Tickers in this Article: CHL, MS, GS, YGE, FXI, EWH, FXP
Reading about all of the angst and concern about the IPO of the Agricultural Bank of China, I am reminded that waiting for the hammer to fall can be worse than the blow itself. A lot of market-watchers have made this event into an be-all/end-all referendum on the state of China's market. The truth, though, is that the long-term impacts are all but certain to be far less earth-shaking.

A Big Deal, But ...
There is no doubt that the IPO of AgBank is a major event. This is the last major bank in China to go public, it is a very significant lender in the country (particularly in rural areas), and the performance of the stock is going to tell us all something about the appetite for Chinese shares. It is also true that you do not see a $23 billion IPO very often. (For more, see IPO Basics Tutorial.)

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The "but" is that it is simply one stock in a growing market, and it happens to be a stock in a sector that has driven investors batty around the globe for the past couple of years. In other words, I think it is entirely possible that a less-than-completely-perfect IPO for AgBank may just have a little something more to do with the problems and inefficiencies of the Chinese banking sector and this bank's increasing non-performing loans than a general referendum on the markets as a whole.

... Does It Really Change Anything?
Consider the following argument: If the AgBank IPO sputters, how does that reduce the demand for telecom services that China Mobile (NYSE:CHL) provides? How does it slow the flow of Chinese internet users to Baidu's (Nasdaq:BIDU) sites? Does it mean that PetroChina (NYSE:PTR) sells less oil, or that Yingle (NYSE:YGE) sells fewer solar panels?

Again, I am not trying to suggest that the AgBank IPO is not an important event and something of a short-term bellwether. After all, the financial news was filled with reports on Tuesday morning of the "disappointment" that AgBank's underwriters priced the offering with expected proceeds of $23 billion instead of the prior hope and expectation of closer to $30 billion. Certainly that is a big deal for underwriters like Goldman Sachs (NYSE:GS) and Morgan Stanley (NYSE: MS), and investors like Archer Daniels Midland (NYSE:ADM).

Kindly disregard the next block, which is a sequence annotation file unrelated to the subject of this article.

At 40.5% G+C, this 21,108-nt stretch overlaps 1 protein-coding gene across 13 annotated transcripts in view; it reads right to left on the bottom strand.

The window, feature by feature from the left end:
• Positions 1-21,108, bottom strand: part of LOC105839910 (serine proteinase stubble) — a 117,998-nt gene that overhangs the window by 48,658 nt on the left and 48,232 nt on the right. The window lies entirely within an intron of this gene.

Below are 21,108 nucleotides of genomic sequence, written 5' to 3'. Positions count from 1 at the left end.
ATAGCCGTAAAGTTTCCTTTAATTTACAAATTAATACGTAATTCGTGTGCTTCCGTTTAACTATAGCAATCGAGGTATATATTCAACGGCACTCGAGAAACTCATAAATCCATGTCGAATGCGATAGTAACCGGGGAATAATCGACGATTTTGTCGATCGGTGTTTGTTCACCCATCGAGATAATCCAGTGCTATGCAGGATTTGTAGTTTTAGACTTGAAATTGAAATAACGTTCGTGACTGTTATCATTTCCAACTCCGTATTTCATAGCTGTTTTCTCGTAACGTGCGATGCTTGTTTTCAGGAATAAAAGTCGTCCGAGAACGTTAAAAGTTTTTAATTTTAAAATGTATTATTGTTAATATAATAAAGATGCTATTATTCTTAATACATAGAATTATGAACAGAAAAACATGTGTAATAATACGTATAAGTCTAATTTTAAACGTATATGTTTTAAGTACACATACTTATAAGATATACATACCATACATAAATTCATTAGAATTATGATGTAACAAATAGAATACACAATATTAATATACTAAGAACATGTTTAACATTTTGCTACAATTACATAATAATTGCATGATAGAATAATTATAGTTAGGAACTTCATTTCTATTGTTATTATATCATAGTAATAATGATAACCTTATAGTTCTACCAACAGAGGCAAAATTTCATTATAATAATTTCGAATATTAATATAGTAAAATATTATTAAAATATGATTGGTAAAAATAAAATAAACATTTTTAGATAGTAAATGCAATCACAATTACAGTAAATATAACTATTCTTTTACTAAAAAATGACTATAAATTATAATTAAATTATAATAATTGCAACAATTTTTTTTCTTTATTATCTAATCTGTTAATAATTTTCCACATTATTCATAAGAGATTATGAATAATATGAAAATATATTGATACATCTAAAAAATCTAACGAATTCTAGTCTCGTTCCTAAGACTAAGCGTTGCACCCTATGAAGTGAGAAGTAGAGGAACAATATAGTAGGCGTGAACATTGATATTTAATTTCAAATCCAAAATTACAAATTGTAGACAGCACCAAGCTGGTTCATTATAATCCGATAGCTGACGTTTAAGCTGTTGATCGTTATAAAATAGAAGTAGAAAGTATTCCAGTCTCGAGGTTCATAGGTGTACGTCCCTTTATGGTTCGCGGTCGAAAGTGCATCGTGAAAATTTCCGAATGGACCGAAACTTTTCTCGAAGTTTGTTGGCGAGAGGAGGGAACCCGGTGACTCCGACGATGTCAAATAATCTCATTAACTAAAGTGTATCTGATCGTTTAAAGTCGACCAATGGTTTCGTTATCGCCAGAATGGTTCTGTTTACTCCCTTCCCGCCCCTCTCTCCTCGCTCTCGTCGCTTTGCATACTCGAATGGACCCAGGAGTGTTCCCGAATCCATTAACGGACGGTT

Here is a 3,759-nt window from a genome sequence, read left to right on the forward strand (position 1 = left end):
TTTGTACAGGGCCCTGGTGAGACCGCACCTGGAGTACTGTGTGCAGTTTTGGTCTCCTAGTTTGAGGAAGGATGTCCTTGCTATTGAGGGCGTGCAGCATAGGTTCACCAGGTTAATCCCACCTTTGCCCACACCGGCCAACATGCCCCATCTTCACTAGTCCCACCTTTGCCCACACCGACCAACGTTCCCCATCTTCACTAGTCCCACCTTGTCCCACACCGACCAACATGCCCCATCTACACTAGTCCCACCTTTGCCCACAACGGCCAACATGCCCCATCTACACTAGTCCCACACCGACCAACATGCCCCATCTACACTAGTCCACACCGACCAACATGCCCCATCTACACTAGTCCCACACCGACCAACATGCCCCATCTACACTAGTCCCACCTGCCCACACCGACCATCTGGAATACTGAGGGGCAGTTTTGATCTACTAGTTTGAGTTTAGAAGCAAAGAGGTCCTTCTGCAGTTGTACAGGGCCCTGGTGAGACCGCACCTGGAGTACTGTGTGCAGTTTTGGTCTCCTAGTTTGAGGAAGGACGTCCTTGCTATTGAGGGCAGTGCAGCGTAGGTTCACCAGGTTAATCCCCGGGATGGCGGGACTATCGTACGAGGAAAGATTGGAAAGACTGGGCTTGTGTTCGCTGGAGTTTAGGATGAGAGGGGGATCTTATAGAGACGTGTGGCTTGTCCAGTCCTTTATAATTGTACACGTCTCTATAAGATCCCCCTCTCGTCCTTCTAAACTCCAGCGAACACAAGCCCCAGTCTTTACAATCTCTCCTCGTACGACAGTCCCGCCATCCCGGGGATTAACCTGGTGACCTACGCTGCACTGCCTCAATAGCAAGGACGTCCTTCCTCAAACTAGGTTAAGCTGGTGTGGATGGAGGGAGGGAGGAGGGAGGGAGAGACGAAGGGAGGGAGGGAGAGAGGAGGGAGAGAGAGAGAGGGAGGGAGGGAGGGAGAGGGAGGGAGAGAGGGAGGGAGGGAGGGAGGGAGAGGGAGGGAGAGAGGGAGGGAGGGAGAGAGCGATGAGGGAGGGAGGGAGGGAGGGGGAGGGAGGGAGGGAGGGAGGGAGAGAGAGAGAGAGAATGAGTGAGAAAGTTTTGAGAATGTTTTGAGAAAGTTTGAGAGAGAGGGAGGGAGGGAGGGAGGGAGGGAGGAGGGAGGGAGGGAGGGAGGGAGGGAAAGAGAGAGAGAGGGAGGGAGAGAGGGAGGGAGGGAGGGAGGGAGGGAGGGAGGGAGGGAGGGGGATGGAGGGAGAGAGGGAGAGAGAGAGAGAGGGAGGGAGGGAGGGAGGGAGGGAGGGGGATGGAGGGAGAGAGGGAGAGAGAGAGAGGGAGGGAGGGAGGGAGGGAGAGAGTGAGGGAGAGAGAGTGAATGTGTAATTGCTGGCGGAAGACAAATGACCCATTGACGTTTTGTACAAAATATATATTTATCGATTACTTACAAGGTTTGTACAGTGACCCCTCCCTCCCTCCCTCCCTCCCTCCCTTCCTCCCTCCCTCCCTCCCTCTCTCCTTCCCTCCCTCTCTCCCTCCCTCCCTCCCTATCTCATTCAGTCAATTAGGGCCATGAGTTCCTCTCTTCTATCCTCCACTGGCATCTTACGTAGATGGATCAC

A Signal Of Sorts
Likewise, this deal does give a sense of the immediate appetite of Chinese investors for their own shares. It does not seem unreasonable, for instance, to think that some of the recent downward pressure in Chinese shares has come as a result of portfolio managers making room for these shares. Similarly, it is not unreasonable to extrapolate that if Chinese investors do not support this IPO, it is a sign that economic and market conditions in China may be softer than believed and U.S. investors should stay on the sideline. (For more, see Investing In China.)

But here is the rub - it is a signal with only limited time value. In my time as a sell-side analyst, I heard a lot of strange reasons to like and dislike stocks, but I do not remember a fund manager telling me that he was not going to buy a stock today because there was a disappointing IPO a month ago, especially if it was in a completely different sector. So maybe a cool reception to this IPO means that you should wait another month or two to invest in China, but it is not going to matter much after that.

Bottom Line
Retail investors in the U.S. are not going to be able to play this IPO, so I am not going to worry about those details. If you have a strong interest in ETFs like Xinhua China 25 Index (NYSE:FXI), MSCI Hong Kong Index Fund (NYSE:EWH) or the double-levered ProShares Ultra China 25 Index (NYSE:XPP) and UltraShort China 25 Index (NYSE:FXP), proceed with caution. I would be very nervous making long-term bets against China, but I also would not rush into a levered investment in a country seemingly holding its breath on a large IPO for a less-than-perfect bank. (For related reading, check out Top 6 Factors That Drive Investment In China.)

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